February is Black History Month in the United States. Honor this time by learning about how human trafficking affects communities of color.
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In the 21st century, modern slavery is often known as the crime of “human trafficking” (HT) — the exploitation of a person’s labor through force, fraud or coercion.
Human trafficking is a form of modern slavery. It is a heinous crime that forces children and adults to engage in commercial sexual activity or to labor without pay, against their will, under the threat of violence, and with little or no means of escape.
There are more slaves today than at any other time in human history. Modern slavery is a diverse and complex human rights issue, and it is happening right here in our backyard in Southeast Louisiana.
While citizens have begun to learn about this issue and legislators and activists have begun to respond, we are only at the beginning of a complicated struggle to yet again end slavery in our region.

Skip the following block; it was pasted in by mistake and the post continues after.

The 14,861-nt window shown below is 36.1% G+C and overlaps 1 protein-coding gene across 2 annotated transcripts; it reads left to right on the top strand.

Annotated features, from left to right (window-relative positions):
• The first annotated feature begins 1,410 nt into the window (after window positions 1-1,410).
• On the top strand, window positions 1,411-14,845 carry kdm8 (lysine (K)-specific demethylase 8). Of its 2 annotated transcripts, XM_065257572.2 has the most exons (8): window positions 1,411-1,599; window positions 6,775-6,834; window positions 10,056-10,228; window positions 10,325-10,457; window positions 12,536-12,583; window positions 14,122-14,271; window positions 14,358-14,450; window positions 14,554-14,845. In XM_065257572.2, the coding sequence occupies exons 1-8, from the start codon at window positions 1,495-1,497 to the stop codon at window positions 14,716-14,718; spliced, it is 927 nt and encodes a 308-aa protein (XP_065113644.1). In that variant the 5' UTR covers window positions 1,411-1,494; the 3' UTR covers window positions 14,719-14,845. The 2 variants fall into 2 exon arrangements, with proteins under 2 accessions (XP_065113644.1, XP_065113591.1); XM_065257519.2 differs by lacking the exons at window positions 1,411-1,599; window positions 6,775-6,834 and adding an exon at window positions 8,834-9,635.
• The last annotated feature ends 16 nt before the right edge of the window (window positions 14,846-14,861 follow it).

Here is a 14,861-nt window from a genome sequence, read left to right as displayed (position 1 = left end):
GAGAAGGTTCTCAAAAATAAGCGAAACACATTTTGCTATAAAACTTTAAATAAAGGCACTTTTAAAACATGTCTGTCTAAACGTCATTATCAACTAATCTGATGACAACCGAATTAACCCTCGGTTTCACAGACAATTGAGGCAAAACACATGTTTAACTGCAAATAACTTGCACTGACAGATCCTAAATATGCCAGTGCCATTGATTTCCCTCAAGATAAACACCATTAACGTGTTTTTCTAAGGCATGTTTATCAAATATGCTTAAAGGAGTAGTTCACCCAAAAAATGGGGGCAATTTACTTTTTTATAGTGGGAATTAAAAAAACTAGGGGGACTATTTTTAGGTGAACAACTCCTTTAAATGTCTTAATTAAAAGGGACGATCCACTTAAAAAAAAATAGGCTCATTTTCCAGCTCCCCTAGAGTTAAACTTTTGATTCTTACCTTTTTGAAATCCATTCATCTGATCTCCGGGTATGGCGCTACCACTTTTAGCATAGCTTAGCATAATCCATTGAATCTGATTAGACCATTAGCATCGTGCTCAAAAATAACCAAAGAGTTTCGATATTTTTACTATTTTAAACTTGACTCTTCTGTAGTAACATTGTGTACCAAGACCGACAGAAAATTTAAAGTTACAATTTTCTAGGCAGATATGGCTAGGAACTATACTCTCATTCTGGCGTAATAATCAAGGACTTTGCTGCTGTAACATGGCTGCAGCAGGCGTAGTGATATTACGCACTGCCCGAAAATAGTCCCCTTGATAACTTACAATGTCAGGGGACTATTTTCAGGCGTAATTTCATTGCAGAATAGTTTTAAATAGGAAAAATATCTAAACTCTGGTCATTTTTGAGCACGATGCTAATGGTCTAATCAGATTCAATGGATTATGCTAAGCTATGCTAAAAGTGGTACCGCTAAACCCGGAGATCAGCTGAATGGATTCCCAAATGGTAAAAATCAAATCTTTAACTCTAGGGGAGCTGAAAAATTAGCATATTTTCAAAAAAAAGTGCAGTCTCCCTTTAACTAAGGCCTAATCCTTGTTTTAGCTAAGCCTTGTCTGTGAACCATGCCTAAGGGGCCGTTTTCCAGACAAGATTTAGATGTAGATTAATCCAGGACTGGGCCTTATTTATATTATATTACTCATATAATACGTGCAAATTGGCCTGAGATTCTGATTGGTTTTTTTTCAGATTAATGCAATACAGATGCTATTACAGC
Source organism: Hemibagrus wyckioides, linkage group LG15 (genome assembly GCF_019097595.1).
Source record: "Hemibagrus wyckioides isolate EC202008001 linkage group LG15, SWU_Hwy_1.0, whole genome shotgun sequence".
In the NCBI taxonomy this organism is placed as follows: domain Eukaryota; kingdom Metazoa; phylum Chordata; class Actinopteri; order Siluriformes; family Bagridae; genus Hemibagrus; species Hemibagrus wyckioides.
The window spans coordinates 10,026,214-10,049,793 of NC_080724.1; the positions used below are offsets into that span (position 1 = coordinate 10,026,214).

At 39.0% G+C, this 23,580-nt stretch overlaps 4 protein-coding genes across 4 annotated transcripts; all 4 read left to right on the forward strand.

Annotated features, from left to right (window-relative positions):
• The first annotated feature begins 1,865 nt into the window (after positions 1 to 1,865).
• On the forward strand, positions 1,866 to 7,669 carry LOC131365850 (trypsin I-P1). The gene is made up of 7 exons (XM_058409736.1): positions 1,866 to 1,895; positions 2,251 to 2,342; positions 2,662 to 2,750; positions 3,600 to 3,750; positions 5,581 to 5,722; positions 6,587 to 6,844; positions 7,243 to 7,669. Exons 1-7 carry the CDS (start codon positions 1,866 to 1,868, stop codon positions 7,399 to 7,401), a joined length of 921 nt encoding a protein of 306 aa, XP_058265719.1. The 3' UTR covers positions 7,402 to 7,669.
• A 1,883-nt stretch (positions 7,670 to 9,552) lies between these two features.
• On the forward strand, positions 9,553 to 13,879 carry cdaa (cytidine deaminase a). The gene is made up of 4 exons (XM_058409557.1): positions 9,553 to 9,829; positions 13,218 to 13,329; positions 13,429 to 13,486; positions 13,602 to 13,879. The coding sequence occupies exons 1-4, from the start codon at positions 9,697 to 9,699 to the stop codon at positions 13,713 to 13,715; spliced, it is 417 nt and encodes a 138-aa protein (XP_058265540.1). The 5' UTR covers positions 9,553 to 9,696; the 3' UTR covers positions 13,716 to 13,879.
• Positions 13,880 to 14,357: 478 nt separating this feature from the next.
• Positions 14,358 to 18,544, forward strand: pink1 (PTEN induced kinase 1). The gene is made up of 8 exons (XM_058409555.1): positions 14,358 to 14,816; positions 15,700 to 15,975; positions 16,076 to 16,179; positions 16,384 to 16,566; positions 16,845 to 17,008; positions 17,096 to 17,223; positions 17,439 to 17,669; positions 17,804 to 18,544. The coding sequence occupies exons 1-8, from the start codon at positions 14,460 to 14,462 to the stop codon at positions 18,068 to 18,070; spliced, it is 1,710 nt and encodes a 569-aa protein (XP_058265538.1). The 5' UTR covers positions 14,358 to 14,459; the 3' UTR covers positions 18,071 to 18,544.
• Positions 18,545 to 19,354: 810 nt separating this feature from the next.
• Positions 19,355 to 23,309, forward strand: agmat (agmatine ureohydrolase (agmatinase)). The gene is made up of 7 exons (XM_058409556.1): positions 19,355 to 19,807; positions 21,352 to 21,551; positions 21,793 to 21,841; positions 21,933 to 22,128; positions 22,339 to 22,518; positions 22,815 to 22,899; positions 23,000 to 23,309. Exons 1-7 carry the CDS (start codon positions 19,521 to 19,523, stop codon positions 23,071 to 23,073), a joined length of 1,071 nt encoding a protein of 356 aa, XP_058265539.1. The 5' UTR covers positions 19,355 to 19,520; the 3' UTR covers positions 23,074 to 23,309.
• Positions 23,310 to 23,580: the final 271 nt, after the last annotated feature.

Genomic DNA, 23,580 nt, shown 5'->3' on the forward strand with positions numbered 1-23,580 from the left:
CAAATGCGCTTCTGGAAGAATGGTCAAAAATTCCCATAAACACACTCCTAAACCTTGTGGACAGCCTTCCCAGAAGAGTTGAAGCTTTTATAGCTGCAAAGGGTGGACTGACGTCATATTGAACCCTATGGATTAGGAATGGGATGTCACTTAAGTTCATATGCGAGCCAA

“Right now, people who want to escape slavery in New Orleans confront serious barriers. They are not aware of their rights, police are untrained to identify them as trafficking victims, there is a lack of safe shelters and alternative jobs, and most workers are unaware of their vulnerability to these risks,” said Dr. Laura Murphy, Director of the Modern Slavery Research Project.
“At the heart of all these problems is a need for better informed approaches to the problem and research that supports the work of the critical service providers who are the first to identify and respond to trafficking victims’ needs.”
Loyola University New Orleans’s Modern Slavery Research Project is working toward emancipating victims in Southeast Louisiana and the U.S. from modern slavery through data-based research and training that better serves victims and supports the advocates who make escape possible for those held captive in modern-day slavery.